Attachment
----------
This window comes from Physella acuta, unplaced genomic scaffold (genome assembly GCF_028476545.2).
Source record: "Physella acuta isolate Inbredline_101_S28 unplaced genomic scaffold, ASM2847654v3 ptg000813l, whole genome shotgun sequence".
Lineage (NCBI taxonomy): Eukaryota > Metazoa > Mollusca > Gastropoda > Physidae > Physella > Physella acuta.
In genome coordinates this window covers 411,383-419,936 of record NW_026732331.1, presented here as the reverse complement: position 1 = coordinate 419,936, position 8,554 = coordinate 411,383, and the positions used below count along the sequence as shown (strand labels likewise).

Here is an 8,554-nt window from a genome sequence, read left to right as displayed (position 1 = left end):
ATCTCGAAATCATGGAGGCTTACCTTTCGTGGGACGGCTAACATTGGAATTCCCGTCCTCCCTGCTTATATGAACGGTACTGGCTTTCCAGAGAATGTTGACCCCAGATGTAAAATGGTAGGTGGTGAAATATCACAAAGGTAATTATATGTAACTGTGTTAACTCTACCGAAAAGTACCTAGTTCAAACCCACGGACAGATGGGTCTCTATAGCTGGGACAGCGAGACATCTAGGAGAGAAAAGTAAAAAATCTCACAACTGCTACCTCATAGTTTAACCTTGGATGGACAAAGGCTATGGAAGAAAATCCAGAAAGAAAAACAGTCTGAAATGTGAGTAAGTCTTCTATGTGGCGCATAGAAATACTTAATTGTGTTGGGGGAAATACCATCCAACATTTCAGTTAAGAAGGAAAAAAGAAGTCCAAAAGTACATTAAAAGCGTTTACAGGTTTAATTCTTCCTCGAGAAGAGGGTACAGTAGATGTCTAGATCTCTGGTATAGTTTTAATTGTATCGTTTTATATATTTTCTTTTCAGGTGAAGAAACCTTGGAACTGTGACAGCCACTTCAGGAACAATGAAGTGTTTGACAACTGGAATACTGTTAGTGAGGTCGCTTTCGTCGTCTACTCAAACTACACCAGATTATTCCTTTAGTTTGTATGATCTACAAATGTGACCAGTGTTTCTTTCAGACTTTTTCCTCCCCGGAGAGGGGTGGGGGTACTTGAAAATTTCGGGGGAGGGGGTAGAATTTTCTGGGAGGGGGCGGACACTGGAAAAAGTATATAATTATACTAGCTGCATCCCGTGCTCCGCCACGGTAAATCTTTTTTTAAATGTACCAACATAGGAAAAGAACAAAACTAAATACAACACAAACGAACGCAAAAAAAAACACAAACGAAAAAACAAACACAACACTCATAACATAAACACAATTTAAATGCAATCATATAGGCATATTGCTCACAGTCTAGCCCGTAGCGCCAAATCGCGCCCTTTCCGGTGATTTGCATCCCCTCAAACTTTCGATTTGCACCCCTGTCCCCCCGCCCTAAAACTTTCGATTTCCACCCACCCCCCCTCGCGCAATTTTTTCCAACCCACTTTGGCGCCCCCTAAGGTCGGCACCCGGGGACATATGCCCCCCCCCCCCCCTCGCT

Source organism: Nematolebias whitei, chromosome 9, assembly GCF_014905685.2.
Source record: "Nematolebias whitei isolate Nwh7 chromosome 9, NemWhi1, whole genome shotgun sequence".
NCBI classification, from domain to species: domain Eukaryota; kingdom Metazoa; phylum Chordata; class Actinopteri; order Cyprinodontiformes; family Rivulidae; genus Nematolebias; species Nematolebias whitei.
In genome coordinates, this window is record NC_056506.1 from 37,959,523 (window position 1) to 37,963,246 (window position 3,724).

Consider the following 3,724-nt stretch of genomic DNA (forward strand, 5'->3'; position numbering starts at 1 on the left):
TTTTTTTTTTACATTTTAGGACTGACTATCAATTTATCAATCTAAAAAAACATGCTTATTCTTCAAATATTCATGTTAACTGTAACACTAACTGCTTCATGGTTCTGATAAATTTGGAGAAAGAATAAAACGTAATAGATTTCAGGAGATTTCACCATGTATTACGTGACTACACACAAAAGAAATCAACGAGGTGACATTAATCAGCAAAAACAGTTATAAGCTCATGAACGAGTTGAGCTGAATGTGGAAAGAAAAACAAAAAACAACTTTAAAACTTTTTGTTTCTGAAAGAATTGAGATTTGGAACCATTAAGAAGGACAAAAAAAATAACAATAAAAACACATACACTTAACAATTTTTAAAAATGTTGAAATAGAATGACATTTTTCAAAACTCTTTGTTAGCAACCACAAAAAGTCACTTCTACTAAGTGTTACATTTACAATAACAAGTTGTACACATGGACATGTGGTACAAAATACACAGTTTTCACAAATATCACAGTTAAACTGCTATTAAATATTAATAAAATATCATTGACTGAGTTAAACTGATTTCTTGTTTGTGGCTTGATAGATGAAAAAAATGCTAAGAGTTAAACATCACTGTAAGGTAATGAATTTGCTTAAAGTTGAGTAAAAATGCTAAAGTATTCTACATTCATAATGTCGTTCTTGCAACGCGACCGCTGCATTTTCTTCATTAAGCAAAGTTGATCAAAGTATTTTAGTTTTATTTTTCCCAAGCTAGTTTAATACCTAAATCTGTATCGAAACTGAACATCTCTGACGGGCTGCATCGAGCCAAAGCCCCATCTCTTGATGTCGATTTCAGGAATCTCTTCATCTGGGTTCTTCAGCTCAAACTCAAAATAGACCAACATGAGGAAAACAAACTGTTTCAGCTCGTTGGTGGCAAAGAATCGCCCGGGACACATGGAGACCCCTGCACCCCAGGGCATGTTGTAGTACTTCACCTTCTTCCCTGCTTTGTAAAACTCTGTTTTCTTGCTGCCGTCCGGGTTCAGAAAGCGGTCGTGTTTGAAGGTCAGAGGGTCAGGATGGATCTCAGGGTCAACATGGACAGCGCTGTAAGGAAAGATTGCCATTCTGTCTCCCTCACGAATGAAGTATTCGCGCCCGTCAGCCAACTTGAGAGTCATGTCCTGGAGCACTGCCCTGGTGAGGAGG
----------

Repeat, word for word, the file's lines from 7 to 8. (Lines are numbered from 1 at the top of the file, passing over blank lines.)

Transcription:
Source organism: Nematolebias whitei, chromosome 9, assembly GCF_014905685.2.
Source record: "Nematolebias whitei isolate Nwh7 chromosome 9, NemWhi1, whole genome shotgun sequence".